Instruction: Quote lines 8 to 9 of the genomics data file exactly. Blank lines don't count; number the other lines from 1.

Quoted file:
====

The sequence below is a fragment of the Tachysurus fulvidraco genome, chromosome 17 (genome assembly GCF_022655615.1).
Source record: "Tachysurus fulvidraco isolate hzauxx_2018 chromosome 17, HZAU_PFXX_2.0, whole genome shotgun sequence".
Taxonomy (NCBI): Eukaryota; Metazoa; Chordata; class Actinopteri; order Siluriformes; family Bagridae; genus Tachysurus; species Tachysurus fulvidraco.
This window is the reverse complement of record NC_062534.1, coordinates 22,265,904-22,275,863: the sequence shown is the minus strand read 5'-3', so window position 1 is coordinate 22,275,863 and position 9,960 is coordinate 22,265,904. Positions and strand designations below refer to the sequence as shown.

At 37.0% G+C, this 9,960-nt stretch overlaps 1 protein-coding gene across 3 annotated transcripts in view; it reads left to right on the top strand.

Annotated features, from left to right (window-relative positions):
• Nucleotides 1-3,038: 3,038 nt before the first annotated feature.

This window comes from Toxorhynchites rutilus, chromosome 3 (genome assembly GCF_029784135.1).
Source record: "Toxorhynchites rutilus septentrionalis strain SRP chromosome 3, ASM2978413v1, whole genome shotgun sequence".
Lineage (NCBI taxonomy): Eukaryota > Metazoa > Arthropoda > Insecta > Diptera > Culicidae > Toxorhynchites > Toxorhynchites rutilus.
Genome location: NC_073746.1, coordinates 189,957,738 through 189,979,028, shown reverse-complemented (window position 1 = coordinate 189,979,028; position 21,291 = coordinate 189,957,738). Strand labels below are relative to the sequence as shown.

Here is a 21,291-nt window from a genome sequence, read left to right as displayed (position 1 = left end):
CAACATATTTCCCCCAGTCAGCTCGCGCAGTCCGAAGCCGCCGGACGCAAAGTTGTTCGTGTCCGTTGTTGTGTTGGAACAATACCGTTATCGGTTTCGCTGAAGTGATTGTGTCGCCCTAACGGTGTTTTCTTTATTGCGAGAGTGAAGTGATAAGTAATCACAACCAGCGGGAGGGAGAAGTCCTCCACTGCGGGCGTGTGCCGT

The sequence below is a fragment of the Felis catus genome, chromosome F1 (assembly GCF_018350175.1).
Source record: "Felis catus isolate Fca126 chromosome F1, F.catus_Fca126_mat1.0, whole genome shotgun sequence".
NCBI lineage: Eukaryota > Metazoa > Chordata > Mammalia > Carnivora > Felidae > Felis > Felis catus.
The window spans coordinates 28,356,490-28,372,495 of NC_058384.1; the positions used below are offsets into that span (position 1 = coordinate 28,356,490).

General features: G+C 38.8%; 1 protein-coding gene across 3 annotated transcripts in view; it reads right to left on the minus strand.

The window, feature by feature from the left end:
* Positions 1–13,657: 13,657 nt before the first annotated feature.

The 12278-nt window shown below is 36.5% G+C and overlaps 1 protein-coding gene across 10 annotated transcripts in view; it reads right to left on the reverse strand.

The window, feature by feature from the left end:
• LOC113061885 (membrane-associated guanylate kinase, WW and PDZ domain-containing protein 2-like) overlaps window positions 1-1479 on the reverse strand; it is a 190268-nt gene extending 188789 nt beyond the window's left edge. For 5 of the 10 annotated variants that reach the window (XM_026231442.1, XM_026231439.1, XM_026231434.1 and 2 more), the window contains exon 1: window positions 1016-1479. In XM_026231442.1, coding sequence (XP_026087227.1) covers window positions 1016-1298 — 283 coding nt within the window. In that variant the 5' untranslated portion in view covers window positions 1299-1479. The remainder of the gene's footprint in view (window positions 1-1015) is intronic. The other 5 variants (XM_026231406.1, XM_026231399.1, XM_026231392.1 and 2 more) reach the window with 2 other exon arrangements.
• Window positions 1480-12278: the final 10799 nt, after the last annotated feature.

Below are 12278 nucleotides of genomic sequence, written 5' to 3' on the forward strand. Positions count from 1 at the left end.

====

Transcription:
This window comes from Toxorhynchites rutilus, chromosome 3 (genome assembly GCF_029784135.1).
Source record: "Toxorhynchites rutilus septentrionalis strain SRP chromosome 3, ASM2978413v1, whole genome shotgun sequence".